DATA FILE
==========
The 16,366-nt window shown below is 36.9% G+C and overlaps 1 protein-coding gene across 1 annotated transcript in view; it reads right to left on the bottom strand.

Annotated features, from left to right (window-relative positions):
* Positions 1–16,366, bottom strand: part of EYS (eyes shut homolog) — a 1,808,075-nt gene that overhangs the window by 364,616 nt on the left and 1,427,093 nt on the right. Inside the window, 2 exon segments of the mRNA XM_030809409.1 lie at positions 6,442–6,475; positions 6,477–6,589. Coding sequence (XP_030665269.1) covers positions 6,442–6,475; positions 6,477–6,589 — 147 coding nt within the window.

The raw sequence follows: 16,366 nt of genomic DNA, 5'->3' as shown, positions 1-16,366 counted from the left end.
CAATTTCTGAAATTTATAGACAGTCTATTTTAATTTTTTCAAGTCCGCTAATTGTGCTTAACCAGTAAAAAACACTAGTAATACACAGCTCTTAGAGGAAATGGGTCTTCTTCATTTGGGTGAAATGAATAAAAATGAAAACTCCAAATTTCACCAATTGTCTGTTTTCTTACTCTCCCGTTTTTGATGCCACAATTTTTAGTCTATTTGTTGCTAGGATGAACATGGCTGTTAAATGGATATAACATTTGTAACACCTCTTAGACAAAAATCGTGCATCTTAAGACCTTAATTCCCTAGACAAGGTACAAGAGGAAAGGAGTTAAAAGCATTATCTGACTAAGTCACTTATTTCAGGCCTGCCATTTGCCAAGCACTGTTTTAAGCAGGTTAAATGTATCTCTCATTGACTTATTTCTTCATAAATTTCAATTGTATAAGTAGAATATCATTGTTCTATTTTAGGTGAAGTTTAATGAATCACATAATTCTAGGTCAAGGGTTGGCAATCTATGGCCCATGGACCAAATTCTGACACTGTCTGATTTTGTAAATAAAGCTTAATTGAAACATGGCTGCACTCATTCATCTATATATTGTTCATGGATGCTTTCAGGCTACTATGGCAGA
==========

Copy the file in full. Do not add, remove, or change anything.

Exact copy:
The 16,366-nt window shown below is 36.9% G+C and overlaps 1 protein-coding gene across 1 annotated transcript in view; it reads right to left on the bottom strand.

Annotated features, from left to right (window-relative positions):
* Positions 1–16,366, bottom strand: part of EYS (eyes shut homolog) — a 1,808,075-nt gene that overhangs the window by 364,616 nt on the left and 1,427,093 nt on the right. Inside the window, 2 exon segments of the mRNA XM_030809409.1 lie at positions 6,442–6,475; positions 6,477–6,589. Coding sequence (XP_030665269.1) covers positions 6,442–6,475; positions 6,477–6,589 — 147 coding nt within the window.

The raw sequence follows: 16,366 nt of genomic DNA, 5'->3' as shown, positions 1-16,366 counted from the left end.
CAATTTCTGAAATTTATAGACAGTCTATTTTAATTTTTTCAAGTCCGCTAATTGTGCTTAACCAGTAAAAAACACTAGTAATACACAGCTCTTAGAGGAAATGGGTCTTCTTCATTTGGGTGAAATGAATAAAAATGAAAACTCCAAATTTCACCAATTGTCTGTTTTCTTACTCTCCCGTTTTTGATGCCACAATTTTTAGTCTATTTGTTGCTAGGATGAACATGGCTGTTAAATGGATATAACATTTGTAACACCTCTTAGACAAAAATCGTGCATCTTAAGACCTTAATTCCCTAGACAAGGTACAAGAGGAAAGGAGTTAAAAGCATTATCTGACTAAGTCACTTATTTCAGGCCTGCCATTTGCCAAGCACTGTTTTAAGCAGGTTAAATGTATCTCTCATTGACTTATTTCTTCATAAATTTCAATTGTATAAGTAGAATATCATTGTTCTATTTTAGGTGAAGTTTAATGAATCACATAATTCTAGGTCAAGGGTTGGCAATCTATGGCCCATGGACCAAATTCTGACACTGTCTGATTTTGTAAATAAAGCTTAATTGAAACATGGCTGCACTCATTCATCTATATATTGTTCATGGATGCTTTCAGGCTACTATGGCAGA